Xamarin is Bringing C# to the Mac App Store
Xamarin, makers of the popular MonoTouch and Mono for Android platforms, have entered into the Mac App Store market with Xamarin.Mac.
This isn’t the first someone tried to create C# bindings for OS X. Previous attempts include Cocoa Sharp, Monobjc, and NObjective. Part of what makes this attempt different is that it is a commercial offering, Xamarin has a financial stake in not allowing the bindings to become obsolete.
You may notice that MonoMac is missing from the above list. That’s because Xamarin.Mac is an extension to MonoMac. In addition to removing the LGPL licensing restrictions, Xamarin.Mac offers a few advantages over MonoMac.
Most importantly, it creates fully self-contained applications. Users will not need to install Mono separately, which is a requirement for the Mac App Store and a convenience for everyone else.
Xamarin.Mac also includes support for frameworks that MonoMac overlooked.
- New MountainLion AppKit APIs
Xamarin.Mac is currently targeting MacOS X Lion and Moutain Lion. Xamarin also recommends developers use the most recent version of Xcode, currently 4.5.2.
While Xamarin.Mac will allow developers to share business logic between the various platforms, anything that touches the UI will need to be rewritten for the Mac. Rather than offering a cross-platform toolkit, Xamarin is encouraging developers to use native bindings to ensure the applications look right on each device.
For many developers, this has been a long time point of contention. They would rather have a XAML-based UI language, possibly based on Silverlight/Moonlight, that offers a “write-once, run-anywhere” experience. Some have even expressed interest in XAML even if it isn’t reusable across platforms because of rich support for styling and animations.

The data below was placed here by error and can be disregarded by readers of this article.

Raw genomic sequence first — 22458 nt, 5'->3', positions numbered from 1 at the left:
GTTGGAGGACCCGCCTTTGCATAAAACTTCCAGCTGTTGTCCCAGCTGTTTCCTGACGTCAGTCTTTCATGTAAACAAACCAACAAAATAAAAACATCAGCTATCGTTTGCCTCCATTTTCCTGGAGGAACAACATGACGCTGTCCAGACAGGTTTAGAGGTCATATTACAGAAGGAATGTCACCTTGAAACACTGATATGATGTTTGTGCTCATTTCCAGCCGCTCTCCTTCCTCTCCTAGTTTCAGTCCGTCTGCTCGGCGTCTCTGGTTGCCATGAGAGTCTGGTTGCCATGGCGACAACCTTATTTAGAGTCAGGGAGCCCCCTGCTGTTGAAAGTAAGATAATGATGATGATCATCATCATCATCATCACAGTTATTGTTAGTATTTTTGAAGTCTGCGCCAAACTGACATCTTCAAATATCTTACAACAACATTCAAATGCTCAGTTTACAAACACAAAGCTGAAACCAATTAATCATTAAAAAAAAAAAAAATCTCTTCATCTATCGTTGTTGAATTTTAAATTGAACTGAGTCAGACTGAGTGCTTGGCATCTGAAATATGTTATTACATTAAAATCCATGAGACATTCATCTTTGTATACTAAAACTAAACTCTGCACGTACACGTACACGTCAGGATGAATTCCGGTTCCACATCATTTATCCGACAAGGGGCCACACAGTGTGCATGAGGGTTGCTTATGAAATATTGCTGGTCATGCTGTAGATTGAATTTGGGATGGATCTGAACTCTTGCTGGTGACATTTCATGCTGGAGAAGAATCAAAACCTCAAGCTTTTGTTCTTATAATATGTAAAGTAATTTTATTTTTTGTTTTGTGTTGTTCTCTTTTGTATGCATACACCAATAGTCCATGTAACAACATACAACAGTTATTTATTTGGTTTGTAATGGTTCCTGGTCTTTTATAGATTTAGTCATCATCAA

When asked, adamkemp of Data Dashboard had this to say about the topic of code reuse,
I am one of the lead developers for Data Dashboard for iPad, which is the first case study app mentioned in the announcement. We got quite a bit of code reuse from C# code written for WPF/Silverlight. The UI parts or totally different, but there's a lot of non-UI code in a large app.
We are still learning how best to apply MVVM across WPF and iOS (we don't currently support Android with this code base). Data Dashboard itself only supports iPad so all of our UI code was iPad specific. As a result for that app we just used Apple's MVC pattern of having a view controller for each view, and the view controller is backed by a model which could be cross platform.
We are starting now to work on some apps that are cross platform, and for those our current plan is to try to integrate WPF's MVVM pattern into our iOS code. The plan is for the view models classes to inherit from UIViewController (at least where that makes sense), and we use partial classes to isolate the platform specific code into different files.
That said, we don't really do MVVM correctly in the first place. Our view models have references to our views, which is not right for proper MVVM. If we were starting from scratch I would have rather tried to get more isolation between platform specific code and platform agnostic code by implementing MVVM the way it was meant to be done. That means the view model can be platform agnostic, the views are platform specific, and the views bind to the view models.
We did use commanding in Data Dashboard, and we will use it more in our future apps. However, we had to implement our own commanding system in MonoTouch to make it work like it does on WPF. The way Apple does commanding is through ObjectiveC selectors and the responder chain. I have in some cases tried to bridge the gap between those two approaches, but there are a few limitations in MonoTouch that make that difficult.
When told of the Eto, a “Cross platform GUI framework for desktop and mobile applications in .NET” he responded with,
Thanks, but we don't want to use a cross platform GUI API. We want our UI to be designed specifically for each platform using native UI elements so that each UI looks totally native to its platform. Cross platform APIs just end up producing UIs that use the lowest common denominator for all platforms, and they never quite feel right. Touch screen is different from mouse and keyboard, and so UIs for touch should be designed with touch in mind, not ported from a UI that was intended for mouse and keyboard.
Tom Gilb & Kai Gilb Jan 26, 2015